21 Sep 2011 - Family History: My Grandmother May Birch nee Ireland was brought up by Elizabeth Ireland the partner of Thomas Ireland in 1911 Census. We the family have tried to find May in the 1901 Census and have failed. We are appealing to anyone who delves into the local archives there and help us to unravel her mystery. 1911 Census 61 Cambridge Rd., Walthamstowe, shows Thomas Ireland with Elizabeth and young Thomas Ireland aged 15 crossed out (we found him in hospital) Albert (born Henry Albert in 1900) aged as 13 and lastly May (born Leytonstone ) aged 11. Thomas Ireland in 1901 Census has occupation of Flower Hawker and is named as Thomas George which was the surname that Elizabeth used also but we know it is the same family as young Albert is aged 1 in this Census, along with his older half brother Walter George and young Thomas Ireland (a surviving twin of which the other twin Elizabeth died in 1898 aged 2)Where was Oxford Terrace on the Chigwell Road? as the was where Walter George! was living also further on the same block was his older brother William George with his wife Kate. Can anyone help to check out Snakes Lane East for either William George or Joseph George or Albert Ireland around late 1930's early 1940's. We know that Albert Ireland moved his family to Suffolk in 1941, to get away from the bombing that was taking place about this time. Hoping someone, just someone can have some spare time to help us. We have also just recently learned that there was a children's home in this town at the turn of the century, did my grandmother come from there? Thank you to whoever can and is willing to help, regards
Sue RICHARDSON Private Reply Public Reply

21 Sep 2011 - Family History: Hallo Daniel, I have just discovered your site and hope you can help me. My father, GEORGE DAVIS, aged 40, living at 487 Forest Road, Walthamstow, married my Mother RUBY GIPPS, at the parish church of St Luke, Walthamstow on 26 May, 1912. I do not have a Birth Certificate for him or a known date of birth, without which, and with such a common name, I am unable to research my ancestry. I am now aged 97, and have little time left,so anything you can do or suggest would be greatly appreciated. Sincerely, Bernard Davis.( p.s. I was born at 66 Brookdale Road, Walthamstow.)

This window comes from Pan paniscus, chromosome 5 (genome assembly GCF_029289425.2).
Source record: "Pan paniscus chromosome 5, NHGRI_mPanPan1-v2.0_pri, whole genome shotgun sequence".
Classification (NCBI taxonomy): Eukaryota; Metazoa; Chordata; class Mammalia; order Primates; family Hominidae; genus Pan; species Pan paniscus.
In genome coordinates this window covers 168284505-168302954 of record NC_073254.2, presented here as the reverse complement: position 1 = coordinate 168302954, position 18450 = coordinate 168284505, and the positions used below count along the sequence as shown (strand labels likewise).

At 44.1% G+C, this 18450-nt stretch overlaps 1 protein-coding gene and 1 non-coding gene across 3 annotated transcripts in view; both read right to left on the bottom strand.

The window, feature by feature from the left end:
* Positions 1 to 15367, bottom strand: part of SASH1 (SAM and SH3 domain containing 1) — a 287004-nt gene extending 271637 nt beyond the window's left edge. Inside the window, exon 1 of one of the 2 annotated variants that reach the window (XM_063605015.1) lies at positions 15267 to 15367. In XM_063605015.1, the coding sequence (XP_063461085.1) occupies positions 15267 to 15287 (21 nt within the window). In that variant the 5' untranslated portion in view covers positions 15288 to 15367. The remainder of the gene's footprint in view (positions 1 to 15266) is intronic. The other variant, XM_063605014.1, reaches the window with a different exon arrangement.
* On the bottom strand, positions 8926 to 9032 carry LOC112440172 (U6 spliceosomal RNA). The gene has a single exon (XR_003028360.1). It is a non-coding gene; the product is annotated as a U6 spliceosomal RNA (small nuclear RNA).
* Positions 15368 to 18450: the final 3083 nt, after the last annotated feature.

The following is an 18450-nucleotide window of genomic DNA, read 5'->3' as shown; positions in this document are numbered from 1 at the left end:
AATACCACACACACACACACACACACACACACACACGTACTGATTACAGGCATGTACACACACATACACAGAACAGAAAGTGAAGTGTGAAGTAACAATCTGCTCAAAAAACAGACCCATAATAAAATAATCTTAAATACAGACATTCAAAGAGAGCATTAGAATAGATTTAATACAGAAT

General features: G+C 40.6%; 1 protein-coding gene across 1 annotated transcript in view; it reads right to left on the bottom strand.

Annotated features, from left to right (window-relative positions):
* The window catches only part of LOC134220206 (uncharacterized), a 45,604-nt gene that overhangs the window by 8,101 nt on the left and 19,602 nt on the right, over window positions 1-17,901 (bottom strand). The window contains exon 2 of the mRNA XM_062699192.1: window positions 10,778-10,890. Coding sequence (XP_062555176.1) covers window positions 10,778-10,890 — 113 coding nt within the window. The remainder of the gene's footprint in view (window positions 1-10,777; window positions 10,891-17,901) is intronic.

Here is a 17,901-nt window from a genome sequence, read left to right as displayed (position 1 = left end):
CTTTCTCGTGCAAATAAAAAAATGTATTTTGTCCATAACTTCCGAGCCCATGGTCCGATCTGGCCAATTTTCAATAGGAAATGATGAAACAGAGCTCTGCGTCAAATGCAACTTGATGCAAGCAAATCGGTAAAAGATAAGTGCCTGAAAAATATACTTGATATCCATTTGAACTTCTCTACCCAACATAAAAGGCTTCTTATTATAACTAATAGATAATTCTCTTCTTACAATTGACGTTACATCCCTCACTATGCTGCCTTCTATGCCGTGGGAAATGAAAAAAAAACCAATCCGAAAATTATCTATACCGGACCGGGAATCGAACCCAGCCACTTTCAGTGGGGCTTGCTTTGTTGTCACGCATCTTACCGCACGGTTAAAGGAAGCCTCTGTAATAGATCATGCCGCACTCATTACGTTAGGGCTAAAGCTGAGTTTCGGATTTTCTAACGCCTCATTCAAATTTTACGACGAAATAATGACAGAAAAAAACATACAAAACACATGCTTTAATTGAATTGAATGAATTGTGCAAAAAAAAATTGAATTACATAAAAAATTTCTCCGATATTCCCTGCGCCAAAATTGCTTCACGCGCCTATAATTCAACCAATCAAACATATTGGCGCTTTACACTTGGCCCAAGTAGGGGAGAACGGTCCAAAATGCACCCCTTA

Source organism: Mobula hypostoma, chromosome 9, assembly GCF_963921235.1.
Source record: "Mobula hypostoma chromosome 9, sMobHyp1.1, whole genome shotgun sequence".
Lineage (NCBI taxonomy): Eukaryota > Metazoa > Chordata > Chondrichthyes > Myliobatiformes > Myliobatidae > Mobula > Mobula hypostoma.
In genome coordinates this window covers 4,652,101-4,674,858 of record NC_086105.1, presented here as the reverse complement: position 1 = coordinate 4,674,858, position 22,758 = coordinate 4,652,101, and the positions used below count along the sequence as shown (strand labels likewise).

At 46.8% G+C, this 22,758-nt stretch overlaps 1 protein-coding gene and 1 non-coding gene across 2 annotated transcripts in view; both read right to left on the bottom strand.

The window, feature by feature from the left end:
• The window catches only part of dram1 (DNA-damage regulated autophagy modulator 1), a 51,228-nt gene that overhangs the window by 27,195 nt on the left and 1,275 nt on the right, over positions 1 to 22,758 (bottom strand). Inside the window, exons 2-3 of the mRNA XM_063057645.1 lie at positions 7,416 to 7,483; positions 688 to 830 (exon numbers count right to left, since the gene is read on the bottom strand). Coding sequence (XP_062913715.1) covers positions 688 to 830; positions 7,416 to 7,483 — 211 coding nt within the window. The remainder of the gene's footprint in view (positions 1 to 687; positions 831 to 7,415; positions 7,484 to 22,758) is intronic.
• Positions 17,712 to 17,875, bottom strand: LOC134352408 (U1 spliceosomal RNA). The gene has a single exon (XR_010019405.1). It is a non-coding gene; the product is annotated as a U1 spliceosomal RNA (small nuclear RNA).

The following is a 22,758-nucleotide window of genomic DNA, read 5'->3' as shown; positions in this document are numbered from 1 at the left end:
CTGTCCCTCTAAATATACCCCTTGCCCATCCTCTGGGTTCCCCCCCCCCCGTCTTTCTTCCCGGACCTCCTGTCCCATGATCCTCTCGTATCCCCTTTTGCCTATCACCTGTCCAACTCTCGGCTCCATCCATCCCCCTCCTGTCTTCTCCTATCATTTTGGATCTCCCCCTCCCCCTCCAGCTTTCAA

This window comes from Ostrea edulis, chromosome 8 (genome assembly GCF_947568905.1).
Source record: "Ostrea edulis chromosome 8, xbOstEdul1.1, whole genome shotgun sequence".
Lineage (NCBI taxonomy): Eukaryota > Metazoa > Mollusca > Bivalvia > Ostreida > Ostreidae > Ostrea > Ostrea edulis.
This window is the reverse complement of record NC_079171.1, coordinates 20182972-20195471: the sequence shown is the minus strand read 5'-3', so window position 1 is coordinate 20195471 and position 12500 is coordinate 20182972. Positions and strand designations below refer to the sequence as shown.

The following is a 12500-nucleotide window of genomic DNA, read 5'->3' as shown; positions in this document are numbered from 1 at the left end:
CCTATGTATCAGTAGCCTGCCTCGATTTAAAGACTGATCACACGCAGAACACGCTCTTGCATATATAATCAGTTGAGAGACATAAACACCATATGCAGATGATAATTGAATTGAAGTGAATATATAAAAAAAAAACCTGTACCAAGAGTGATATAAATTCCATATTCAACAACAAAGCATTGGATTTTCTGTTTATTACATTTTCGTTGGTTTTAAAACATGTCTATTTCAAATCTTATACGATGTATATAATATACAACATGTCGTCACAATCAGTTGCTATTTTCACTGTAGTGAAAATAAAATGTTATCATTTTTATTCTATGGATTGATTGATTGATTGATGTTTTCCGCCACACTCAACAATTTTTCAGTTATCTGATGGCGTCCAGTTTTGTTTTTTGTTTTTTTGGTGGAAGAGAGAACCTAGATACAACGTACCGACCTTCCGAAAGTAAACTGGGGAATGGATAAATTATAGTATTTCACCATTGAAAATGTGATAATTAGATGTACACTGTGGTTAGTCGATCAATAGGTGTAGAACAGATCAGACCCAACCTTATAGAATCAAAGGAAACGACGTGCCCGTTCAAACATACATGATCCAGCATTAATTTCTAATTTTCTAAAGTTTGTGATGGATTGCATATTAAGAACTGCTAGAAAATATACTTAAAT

Bernard DAVIS Private Reply Public Reply

07 Sep 2011 - Public Reply to Jeanette (2 Aug 2011): Hi Jeanette, I think the name of the factory at the junction of St. James street and Markhouse road was Dollows, my wife worked there when she was young. Regards.
Peter TODD Private Reply Public Reply

05 Sep 2011 - Postcard Gallery: Have you any information on who gave you picture postcard number 65 Walthamstow - Young girls? I believe the girls may be relatives of mine, and I would love to contact anyone who has information. Many thanks.
Denise PRATT Private Reply Public Reply

04 Sep 2011 - Local History:
Hello Daniel, It is sad to report that the Walthamstow Athletic Club is on the point of closing down. This club had a 110 year history beginning life in 1901 as Priory Harriers and using facilities at the Bell Public House. In the 1930s, with the help of Colonel Sir Stuart Mallinson, the club moved to Wadham Lodge and then became known as Wadham Harriers. In 1953 the Chingford Athletic Club was formed and I was one of its founder members. Unfortunately, mainly due to lack of facilities, this club had a short life of only 10 years and those members who were still active joined Wadham Harriers. Soon after this Wadham Harriers became Walthamstow Athletic Club. The club track racing was held on a grass track at the London Transport sports ground in Wadham Road, However, a big boost was the building of the all weather athletics track on what was part of Chestnut Farm behind the Town Hall in 1987. Despite these excellent facilities the club appears not to be able to attract enough local talent to warrant its continued existence. Those members remaining will be joining another long established club Orion Harriers. Orion Harriers were founded in 1911 and are a Chingford based club that concentrates on road and cross country running. At one time they were a men only club but now have lady members and also now do track running. Their cross country headquarters are at Jubilee Retreat, Bury Road, Chingford. A detailed history of the Walthamstow Athletic Club can be read on their still active website www.walthamstowac.btinternet.co.uk Details of Orion Harriers can be found on their website www.orionharriers.org.uk A rather sad time for Walthamstow. Kind regards,